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ASAB Holds Change of Command with 779th EAS Redesignation

  • Published
  • By Senior Airman Michael S. Murphy
  • 386th Air Expeditionary Wing Public Affairs

The 779th Expeditionary Airlift Squadron was redesignated as the 61st EAS during a change of command ceremony at the Ali Al Salem Base Theater Tuesday, Nov, 2.

U.S. Air Force Col. Jason Barnes, the 407th Air Expeditionary Group commander presided over the ceremony and delivered the initial remarks. Both Col. Clinton Wilson, the 386th Air Expeditionary Wing commander and Chief Master Sgt. Joshua Buck, 386th AEW command chief were in attendance as well as joint coalition forces to show their support.

“Today’s ceremony is not your average change of command,” Barnes said. “Our ceremony today has a new twist. With this change of command, we also change the squadron charged with those orders and mission.”

Barnes went on to share the rich history of the 779th EAS, where it started as a bombardment squadron in World War II flying B-24 Liberators. These pilots went on to perform airlift operations during the Vietnam and Korean conflicts from Ramstein Air Base, Germany. Barnes included how the mission of the 779th EAS has evolved over the years to be led by a variety of USAF Air National Guard and Reserve units.

“Arkansas, Rhode Island, Texas, Illinois, the Carolinas, Colorado and Delaware to name a few,” said Barnes. “Brought together here at Ali Al Salem Air Base, the perfect example of a total force squadron. To the men and women of the 779th, thank you, and congratulations on a successful tour.”

The outgoing commander of the 779th EAS, U.S. Air Force Lt. Col. Jeffrey Cretz spoke about his time in command at ASAB after receiving the Meritorious Service Medal third oak leaf cluster.

“Take care of the people, and they’ll take care of the mission,” Cretz said. “Our folks have taken care of the mission. Our crews found themselves on the front lines as American ambassadors, be it with Air Traffic Controllers, customs officials, members of foreign militaries, or Afghan evacuees fleeing the Taliban. Our men and women represent the best that America has to offer. I had the pleasure to serve in this position. Thank you.”

The redesignation signifies the change of C-130 models from the C-130H Hercules to the upgraded C-130J Super Hercules. The C-130J model is able to transport larger payloads, travel faster, and require a smaller air crew to operate within the U.S. Central Command’s area of responsibility.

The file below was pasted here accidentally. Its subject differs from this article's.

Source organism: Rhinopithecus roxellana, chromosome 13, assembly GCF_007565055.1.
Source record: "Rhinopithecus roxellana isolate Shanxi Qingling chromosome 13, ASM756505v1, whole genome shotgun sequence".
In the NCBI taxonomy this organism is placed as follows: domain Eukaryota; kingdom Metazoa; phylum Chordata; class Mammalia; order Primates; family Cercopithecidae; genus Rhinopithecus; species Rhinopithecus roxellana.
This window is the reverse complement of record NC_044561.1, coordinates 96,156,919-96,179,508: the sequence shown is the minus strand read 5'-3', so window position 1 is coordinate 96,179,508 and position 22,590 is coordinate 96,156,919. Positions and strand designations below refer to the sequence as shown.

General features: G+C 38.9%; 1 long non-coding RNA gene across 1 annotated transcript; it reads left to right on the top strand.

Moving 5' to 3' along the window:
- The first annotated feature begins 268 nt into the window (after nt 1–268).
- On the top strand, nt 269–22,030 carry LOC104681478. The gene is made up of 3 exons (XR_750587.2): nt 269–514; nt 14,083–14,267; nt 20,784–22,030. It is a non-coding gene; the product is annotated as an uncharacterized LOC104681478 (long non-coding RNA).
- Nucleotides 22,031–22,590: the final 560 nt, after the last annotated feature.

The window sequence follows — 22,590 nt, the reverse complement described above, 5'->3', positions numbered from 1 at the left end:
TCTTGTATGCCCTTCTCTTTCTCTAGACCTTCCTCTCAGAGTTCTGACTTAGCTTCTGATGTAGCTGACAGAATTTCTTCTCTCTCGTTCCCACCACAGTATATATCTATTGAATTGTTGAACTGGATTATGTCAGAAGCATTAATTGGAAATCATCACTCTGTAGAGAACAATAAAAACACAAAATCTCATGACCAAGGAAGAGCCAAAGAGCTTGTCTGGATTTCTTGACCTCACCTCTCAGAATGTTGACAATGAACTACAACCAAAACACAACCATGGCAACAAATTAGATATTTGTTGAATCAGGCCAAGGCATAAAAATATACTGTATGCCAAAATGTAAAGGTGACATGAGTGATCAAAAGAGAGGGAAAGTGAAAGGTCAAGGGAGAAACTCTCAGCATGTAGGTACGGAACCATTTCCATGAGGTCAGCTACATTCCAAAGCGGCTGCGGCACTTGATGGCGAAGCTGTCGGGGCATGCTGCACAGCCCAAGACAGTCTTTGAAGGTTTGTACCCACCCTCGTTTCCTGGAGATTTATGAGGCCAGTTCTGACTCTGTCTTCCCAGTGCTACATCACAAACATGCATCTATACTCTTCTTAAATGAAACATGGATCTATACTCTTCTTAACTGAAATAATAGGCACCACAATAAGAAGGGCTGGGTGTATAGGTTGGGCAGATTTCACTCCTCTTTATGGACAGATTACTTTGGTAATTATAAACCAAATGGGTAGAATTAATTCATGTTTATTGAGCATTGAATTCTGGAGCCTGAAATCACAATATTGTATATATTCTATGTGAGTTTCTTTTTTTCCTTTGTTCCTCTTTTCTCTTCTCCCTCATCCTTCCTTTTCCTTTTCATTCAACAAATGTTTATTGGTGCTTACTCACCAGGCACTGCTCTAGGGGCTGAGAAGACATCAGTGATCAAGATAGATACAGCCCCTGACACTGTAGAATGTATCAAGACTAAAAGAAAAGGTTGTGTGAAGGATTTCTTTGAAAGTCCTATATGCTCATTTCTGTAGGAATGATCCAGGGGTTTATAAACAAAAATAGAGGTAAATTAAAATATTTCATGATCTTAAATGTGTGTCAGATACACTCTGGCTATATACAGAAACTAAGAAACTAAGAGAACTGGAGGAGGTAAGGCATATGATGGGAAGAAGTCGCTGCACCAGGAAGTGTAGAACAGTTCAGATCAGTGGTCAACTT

Barnes paid his goodbyes to Cretz with a warm thanks for his leadership and ability to be flexible while meeting and exceeding the missions set before him. Barnes then welcomed the incoming commander of the 61st EAS, USAF Lt. Col. Nicholas “Rojo” Redenius.

“Rojo is a Herc pilot through and through,” Barnes said. “Weapons officer, evaluator- commander. Rojo has a coach’s eye and a questioning attitude that knows we can always get better. It is clear that he has the tactical skills and strategic vision to lead this squadron. So, to the men and women of the 61st EAS, the Desert Hornets, welcome to the 407th and 386th family.”

U.S. Air Force Lt. Col. Nicholas Redenius introduced himself to the men and women of the 61st EAS, the newly designated squadron.

“The 61st lineage dates back to its activation as the 61st Troop Carrier Squadron on Oct. 26, 1942,” Redenius explained. “From that day forward, the 61st has participated in every major U.S. military operation from Normandy beach during D-Day to critical air land and airdrop resupply missions in the Korean and Vietnam wars, and operation Just Cause in Panama. The weight of this historical tradition is now our charge and story to write. The missions we fly will forever be recorded and credited to the Desert Hornets and squadron we have to call home. I thank you for what you’ll soon accomplish and I know that you’re ready to meet any challenge thrown your way.”

The 779th EAS was comprised of aircrew and C-130H models deployed from the 166th Airlift Wing, Delaware Air National Guard and the 908th Airlift Wing, Maxwell Air Force Base, Alabama. The newly rotated C-130J crew members are deployed from Little Rock Air Force Base, Arkansas.